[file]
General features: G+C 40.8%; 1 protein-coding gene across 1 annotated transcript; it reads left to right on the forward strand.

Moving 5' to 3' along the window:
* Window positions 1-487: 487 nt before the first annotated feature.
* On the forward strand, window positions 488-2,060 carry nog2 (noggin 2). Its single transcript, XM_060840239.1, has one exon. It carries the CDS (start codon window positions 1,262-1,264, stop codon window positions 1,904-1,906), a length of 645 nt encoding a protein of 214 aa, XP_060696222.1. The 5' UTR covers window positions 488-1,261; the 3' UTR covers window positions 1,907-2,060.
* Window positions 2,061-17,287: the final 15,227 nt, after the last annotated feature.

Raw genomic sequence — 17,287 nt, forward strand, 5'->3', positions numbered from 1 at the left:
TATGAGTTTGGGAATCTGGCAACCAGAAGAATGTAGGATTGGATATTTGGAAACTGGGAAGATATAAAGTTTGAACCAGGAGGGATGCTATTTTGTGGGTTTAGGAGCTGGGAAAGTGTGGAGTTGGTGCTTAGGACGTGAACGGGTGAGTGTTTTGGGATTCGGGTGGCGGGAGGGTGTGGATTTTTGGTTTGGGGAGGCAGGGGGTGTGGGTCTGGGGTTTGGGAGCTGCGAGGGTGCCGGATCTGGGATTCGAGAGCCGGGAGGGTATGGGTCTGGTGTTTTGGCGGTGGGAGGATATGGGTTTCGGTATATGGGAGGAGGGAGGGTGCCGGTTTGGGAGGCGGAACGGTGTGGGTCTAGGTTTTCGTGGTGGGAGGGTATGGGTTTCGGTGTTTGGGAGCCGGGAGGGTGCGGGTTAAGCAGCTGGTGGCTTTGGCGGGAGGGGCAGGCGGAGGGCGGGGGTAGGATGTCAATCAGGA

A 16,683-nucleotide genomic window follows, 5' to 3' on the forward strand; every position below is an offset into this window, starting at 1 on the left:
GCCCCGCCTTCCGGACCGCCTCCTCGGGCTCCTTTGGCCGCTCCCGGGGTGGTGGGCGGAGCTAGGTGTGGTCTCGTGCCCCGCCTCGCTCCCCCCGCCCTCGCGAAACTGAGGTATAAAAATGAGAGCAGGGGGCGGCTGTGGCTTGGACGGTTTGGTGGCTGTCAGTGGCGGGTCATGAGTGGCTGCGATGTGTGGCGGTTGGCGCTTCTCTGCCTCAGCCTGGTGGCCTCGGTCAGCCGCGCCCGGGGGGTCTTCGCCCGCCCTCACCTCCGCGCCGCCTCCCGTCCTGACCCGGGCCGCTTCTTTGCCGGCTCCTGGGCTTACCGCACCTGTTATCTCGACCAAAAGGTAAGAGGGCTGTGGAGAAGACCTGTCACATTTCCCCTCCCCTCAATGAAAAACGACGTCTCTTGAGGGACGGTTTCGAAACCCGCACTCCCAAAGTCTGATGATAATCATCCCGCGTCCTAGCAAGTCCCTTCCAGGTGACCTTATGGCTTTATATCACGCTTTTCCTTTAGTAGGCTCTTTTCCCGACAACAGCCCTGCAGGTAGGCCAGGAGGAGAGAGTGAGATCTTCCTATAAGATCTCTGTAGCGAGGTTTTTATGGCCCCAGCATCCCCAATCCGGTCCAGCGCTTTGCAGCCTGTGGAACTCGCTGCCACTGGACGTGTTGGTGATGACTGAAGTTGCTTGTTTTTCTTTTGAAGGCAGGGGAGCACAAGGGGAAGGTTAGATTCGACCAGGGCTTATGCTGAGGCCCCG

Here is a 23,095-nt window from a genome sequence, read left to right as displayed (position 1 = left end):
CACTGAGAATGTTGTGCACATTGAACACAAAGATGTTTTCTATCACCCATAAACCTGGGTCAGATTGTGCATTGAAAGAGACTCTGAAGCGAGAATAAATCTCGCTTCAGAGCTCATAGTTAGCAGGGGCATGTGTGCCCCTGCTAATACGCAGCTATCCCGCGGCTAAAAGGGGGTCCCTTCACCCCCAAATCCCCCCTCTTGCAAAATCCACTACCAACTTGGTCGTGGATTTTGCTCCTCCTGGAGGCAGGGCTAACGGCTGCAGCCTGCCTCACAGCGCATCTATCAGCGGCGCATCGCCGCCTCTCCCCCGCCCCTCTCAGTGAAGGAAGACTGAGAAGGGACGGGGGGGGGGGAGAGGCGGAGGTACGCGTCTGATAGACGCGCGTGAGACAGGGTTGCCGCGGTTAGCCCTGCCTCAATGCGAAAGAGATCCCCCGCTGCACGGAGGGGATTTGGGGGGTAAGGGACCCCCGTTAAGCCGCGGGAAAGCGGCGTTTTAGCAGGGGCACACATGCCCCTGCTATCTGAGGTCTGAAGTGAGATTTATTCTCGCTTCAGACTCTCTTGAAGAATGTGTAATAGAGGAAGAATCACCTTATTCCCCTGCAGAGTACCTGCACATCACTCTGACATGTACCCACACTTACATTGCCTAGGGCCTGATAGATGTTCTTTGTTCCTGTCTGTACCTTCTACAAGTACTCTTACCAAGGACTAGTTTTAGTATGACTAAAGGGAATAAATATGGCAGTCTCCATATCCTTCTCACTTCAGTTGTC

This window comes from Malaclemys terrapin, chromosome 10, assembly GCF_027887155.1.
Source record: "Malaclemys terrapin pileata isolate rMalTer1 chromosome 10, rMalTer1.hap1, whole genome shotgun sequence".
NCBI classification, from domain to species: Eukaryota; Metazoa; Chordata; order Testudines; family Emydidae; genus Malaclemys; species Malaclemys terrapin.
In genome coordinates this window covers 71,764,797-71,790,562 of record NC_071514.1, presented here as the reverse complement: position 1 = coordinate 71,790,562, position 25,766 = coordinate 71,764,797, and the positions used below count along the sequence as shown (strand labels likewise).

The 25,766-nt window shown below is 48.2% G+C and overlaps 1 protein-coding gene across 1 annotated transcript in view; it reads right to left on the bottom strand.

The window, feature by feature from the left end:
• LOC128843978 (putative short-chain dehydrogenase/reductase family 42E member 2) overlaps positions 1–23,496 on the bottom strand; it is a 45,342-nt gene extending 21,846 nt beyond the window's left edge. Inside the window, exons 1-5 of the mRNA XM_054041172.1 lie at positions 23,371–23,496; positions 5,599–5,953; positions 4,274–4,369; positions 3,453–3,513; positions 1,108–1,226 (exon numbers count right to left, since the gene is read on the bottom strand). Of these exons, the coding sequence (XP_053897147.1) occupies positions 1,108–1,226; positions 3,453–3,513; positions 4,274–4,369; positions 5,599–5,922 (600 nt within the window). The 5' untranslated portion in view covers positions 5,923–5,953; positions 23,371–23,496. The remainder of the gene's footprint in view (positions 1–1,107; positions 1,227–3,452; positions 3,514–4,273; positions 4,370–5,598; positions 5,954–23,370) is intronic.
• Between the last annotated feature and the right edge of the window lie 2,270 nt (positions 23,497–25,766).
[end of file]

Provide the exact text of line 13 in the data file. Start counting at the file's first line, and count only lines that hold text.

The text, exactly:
Source record: "Malaclemys terrapin pileata isolate rMalTer1 chromosome 10, rMalTer1.hap1, whole genome shotgun sequence".